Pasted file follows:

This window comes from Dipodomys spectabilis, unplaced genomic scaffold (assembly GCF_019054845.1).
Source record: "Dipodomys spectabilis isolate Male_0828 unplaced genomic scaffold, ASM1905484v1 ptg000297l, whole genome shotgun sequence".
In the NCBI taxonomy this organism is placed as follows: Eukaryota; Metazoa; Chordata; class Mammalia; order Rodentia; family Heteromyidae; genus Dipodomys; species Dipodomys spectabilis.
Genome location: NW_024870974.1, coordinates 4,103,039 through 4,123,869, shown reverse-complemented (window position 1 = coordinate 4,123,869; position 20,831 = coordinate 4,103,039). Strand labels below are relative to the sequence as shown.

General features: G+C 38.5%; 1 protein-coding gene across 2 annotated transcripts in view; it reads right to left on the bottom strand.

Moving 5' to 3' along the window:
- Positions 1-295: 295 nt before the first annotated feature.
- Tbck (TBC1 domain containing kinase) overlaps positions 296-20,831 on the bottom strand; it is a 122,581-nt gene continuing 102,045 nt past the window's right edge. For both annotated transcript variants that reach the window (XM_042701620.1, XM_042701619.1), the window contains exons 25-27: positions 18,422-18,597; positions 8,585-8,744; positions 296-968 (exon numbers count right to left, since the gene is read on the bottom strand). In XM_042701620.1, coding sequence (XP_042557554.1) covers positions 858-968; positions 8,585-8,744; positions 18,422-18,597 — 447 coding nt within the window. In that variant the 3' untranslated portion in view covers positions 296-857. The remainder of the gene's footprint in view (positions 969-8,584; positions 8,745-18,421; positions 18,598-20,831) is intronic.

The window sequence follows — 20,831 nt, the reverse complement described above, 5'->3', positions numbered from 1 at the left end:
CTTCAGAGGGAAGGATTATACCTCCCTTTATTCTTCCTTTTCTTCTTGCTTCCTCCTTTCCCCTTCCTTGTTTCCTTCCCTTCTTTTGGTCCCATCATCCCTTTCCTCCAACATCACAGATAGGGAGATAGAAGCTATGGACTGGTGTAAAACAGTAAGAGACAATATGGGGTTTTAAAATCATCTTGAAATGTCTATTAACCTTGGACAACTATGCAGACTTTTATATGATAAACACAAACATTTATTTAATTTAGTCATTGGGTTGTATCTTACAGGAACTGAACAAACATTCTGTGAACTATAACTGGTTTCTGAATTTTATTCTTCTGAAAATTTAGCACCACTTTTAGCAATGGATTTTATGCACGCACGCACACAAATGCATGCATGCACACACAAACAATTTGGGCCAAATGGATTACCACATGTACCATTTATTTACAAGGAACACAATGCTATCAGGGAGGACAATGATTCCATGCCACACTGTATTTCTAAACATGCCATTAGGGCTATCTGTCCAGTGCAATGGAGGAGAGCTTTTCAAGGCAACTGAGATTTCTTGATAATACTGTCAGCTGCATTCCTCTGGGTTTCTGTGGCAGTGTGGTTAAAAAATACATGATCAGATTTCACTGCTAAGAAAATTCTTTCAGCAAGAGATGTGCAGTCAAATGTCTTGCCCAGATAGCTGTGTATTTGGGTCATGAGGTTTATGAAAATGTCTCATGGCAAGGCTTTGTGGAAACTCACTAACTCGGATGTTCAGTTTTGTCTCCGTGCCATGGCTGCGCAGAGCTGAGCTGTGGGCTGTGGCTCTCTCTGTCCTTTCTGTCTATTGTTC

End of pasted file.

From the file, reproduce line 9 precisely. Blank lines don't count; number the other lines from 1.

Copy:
The window sequence follows — 20,831 nt, the reverse complement described above, 5'->3', positions numbered from 1 at the left end: